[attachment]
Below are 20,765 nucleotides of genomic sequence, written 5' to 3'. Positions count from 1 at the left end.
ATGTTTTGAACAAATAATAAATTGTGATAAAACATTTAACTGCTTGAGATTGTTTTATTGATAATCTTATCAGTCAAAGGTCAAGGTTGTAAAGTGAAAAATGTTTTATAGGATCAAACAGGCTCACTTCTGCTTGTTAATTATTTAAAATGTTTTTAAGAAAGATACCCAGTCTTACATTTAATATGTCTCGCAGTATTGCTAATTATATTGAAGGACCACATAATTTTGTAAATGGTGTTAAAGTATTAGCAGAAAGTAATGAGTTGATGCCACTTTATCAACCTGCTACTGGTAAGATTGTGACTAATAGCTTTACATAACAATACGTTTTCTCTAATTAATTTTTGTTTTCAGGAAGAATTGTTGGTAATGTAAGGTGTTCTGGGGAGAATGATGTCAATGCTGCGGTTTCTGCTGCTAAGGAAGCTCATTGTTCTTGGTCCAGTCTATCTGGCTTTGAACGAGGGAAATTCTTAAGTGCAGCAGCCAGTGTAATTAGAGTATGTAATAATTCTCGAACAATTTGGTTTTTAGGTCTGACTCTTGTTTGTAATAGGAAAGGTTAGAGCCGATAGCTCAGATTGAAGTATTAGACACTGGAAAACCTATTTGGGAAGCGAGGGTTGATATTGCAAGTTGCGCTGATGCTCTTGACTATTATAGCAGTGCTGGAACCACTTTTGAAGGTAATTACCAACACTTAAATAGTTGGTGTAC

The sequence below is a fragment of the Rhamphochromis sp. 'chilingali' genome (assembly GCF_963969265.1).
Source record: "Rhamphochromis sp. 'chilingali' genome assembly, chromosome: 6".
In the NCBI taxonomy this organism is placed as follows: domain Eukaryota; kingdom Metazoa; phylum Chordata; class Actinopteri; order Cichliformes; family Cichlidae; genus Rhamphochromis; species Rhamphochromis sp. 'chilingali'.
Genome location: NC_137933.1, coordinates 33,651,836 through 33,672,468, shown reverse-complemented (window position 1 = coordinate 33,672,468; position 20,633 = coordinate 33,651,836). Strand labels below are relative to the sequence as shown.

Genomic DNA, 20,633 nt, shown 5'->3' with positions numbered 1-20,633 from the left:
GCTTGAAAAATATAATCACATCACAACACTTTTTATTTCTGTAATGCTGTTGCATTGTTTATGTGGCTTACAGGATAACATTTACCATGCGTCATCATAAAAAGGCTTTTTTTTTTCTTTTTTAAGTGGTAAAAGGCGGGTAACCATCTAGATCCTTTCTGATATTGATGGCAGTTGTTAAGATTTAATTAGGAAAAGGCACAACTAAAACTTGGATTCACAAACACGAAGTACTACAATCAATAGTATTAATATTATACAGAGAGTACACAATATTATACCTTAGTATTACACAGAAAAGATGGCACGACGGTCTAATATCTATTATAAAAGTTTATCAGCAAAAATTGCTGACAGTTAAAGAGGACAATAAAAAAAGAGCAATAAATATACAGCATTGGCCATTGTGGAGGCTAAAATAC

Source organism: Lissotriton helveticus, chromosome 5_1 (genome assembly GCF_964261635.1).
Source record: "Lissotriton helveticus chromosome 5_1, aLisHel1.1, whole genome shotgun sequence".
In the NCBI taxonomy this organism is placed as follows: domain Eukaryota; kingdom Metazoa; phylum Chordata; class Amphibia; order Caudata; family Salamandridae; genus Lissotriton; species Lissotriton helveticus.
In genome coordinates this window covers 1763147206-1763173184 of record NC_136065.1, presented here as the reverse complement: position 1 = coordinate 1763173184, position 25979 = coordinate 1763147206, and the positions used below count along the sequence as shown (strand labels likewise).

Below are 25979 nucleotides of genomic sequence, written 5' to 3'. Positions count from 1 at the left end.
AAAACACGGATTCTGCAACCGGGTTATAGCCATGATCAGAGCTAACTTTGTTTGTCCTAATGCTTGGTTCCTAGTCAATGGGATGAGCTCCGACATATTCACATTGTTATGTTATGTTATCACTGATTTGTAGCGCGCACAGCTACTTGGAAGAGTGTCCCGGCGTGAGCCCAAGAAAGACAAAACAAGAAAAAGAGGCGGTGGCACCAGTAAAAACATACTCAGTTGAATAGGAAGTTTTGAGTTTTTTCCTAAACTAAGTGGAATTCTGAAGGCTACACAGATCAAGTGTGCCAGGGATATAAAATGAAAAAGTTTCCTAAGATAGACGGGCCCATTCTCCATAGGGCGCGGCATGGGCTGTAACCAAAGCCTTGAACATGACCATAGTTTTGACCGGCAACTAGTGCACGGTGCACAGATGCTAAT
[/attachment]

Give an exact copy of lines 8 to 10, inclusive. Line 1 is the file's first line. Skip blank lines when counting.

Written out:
GCTTGAAAAATATAATCACATCACAACACTTTTTATTTCTGTAATGCTGTTGCATTGTTTATGTGGCTTACAGGATAACATTTACCATGCGTCATCATAAAAAGGCTTTTTTTTTTCTTTTTTAAGTGGTAAAAGGCGGGTAACCATCTAGATCCTTTCTGATATTGATGGCAGTTGTTAAGATTTAATTAGGAAAAGGCACAACTAAAACTTGGATTCACAAACACGAAGTACTACAATCAATAGTATTAATATTATACAGAGAGTACACAATATTATACCTTAGTATTACACAGAAAAGATGGCACGACGGTCTAATATCTATTATAAAAGTTTATCAGCAAAAATTGCTGACAGTTAAAGAGGACAATAAAAAAAGAGCAATAAATATACAGCATTGGCCATTGTGGAGGCTAAAATAC

Source organism: Lissotriton helveticus, chromosome 5_1 (genome assembly GCF_964261635.1).
Source record: "Lissotriton helveticus chromosome 5_1, aLisHel1.1, whole genome shotgun sequence".